Creative Expression is the Key to Living Well as a Senior

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Creative Expression is the Key to Living Well as a Senior

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We're celebrating Older Americans MonthMay is Older Americans Month, and we’re joining the rest of the United States in celebrating older adults like the residents of Deupree House.

Every year since 1963, when John F. Kennedy issued the first of what would be an annual proclamation, our nation has come together to honor older adults and celebrate senior life. This national tradition publicizes the contributions that older adults have made to their neighborhoods, communities, and country.

Every year, this month of ceremonies and celebration is given a theme. In 2012, we were “Never Too Old to Play.” This year, we’re going to “Unleash the Power of Age” in every aspect of senior life at Deupree House and communities across the country. Creativity is a powerful force that enriches senior life. As an older adult, you can unleash the power of age by taking part in creative endeavors within your community.

Senior life at Deupree House offers plenty of opportunities for creative expression

Creativity is a common touch point for people of all ages, cultures, genders, and abilities. The arts allow us to bridge the cultural and generational gaps that are inherent in communication.

The visual and performance arts can serve as a powerful way for older adults to engage in meaningful self-expression and build relationships within their community. Taking part in the arts can help older adults make sense of experiences in senior life, and understanding the present can help seniors keep living well into the future.

Performance Arts

A picture may be worth a thousand words, but dance and drama combine the expressiveness of both the verbal and visual mediums into a single performance.

Older adults that are drama lovers are able to share their story through performance and celebrate lifelong achievements with their community. Dance provides a way for older adults to express themselves and engage in the kind of light physical activity that keeps us living well as we age.

Just as with other exercise, dance helps improve sleep, mood, flexibility, coordination, balance, endurance, and overall health.

Music

Music is one of the greatest joys in life—one that has manifold benefits for senior life. Music brings together people from all cultures and walks of life, and it also has proven health benefits.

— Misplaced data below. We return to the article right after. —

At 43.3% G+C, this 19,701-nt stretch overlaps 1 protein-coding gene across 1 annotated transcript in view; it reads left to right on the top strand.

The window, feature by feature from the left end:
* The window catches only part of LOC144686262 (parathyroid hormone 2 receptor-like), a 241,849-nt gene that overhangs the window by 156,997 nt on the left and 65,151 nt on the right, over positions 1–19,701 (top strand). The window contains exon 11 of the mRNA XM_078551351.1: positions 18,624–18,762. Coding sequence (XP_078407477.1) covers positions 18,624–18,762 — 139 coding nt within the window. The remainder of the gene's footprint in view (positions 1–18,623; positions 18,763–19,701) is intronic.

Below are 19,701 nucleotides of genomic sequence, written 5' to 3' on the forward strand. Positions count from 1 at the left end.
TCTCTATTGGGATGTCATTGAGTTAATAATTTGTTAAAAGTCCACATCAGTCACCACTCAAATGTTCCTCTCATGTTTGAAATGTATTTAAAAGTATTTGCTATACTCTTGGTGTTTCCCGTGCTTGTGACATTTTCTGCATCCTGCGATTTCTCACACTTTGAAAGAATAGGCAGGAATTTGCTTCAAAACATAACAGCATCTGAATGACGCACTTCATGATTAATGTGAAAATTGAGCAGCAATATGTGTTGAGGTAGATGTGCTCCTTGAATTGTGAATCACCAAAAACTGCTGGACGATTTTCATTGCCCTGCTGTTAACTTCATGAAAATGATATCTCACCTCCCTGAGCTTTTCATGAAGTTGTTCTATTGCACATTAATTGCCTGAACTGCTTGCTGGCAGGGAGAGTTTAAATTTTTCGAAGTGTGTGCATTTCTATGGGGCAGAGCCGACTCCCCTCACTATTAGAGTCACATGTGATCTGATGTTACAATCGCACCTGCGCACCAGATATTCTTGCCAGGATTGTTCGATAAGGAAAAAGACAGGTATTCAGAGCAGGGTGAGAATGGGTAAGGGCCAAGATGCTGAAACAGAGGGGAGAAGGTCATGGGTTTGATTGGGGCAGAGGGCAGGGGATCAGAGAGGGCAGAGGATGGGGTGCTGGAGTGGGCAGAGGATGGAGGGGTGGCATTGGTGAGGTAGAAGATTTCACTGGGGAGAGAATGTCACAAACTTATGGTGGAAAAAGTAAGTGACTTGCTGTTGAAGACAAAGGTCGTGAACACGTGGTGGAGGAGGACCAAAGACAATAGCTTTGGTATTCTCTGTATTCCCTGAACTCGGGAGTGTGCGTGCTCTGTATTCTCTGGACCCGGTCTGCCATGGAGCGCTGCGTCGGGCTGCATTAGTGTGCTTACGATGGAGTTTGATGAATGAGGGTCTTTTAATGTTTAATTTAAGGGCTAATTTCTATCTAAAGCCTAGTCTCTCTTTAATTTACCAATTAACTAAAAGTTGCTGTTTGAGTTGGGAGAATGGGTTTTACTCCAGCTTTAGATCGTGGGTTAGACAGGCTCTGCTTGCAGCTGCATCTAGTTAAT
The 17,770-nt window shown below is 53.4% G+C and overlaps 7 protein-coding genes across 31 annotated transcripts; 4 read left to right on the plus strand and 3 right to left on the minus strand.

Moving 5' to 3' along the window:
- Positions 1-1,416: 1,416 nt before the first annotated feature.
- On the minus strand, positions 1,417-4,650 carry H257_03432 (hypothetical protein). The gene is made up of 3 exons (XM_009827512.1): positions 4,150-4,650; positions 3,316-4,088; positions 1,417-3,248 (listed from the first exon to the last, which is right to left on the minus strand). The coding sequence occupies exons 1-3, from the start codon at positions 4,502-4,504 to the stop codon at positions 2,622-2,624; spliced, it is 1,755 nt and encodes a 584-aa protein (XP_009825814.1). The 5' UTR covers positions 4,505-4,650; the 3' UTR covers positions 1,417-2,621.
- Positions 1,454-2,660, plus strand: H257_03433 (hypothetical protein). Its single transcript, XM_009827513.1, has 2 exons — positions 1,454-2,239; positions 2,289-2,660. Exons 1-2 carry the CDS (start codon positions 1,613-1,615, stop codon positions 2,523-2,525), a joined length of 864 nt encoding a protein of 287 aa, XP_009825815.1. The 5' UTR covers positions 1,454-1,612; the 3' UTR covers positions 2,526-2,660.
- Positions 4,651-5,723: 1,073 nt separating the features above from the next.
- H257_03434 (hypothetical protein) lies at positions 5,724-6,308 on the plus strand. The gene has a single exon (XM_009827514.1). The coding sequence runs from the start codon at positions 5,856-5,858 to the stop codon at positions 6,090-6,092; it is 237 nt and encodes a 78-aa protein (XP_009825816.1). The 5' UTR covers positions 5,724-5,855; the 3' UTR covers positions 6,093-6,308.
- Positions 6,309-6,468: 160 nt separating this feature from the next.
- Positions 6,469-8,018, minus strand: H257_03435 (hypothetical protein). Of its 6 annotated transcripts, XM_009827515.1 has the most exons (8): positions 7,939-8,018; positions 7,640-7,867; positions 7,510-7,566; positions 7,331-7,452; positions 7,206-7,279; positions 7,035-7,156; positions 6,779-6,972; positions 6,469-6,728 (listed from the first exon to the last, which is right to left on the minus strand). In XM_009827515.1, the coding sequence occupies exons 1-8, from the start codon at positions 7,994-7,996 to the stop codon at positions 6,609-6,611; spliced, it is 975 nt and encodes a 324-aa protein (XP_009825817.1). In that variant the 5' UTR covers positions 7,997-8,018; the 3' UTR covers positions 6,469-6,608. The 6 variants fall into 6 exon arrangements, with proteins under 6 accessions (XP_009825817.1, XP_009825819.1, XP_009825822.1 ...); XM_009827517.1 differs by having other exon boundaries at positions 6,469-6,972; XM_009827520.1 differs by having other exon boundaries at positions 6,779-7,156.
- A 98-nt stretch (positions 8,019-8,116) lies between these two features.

• Older adults who regularly play music are less likely to experience anxiety, depression, and loneliness. Studies from across the United States show that playing a musical instrument helps reduce stress and elevate mood.
  • Learning to play music can be a part of a brain fitness routine that promotes better cognition in senior life. According to research from Northwestern University, actively working with musical sounds enhances your brain's ability to adapt and change as you age.

So dust off your instruments and unbury your sheet music. Put together a whole group of musicians, and start making music again. It will keep you living well longer and help strengthen community ties.

Creative expression enriches senior lifePainting and Handicrafts

The North Dakota Council on the Arts has found that senior life is greatly enriched through the creation of art, promoting better mental health and brain fitness.

The Art for Life project has introduced folk art into senior living communities across North Dakota to great effect. Older adults who participated in the program saw an increase in mood. Art provided a sense of purpose that reduced feelings of helplessness, boredom, and loneliness.

Deupree residents can enrich senior life by taking art classes at our Art Studio.

Regardless of age or physical and mental ability, older adults can and should participate in creating art. And a partnership between the National Guild of Community Schools of the Arts, the National Center for Creative Aging, and the New Jersey Performing Arts Center provides the tools to make it possible.

The Arts and Aging Toolkit has the resources that older adults when they need to find “professional teaching artists” or want to get involved in high-quality arts programs.

Bryan Reynolds
By
May 24, 2013
Bryan Reynolds is the Vice President of Marketing and Public Relations for Episcopal Retirement Services (ERS). Bryan is responsible for developing and implementing ERS' digital marketing strategy, and overseeing the website, social media outlets, audio and video content and online advertising. After originally attending The Ohio State University, he graduated from the College-Conservatory of Music at the University of Cincinnati, where he earned a Bachelor of fine arts focused on electronic media. Bryan loves to share his passion for technology by assisting older adults with their computer and mobile devices. He has taught several classes within ERS communities as well as at the Osher Lifelong Learning Institute run by the University of Cincinnati. He also participates on the Technology Team at ERS to help provide direction. Bryan and his wife Krista currently reside in Lebanon, Ohio with their 5 children.

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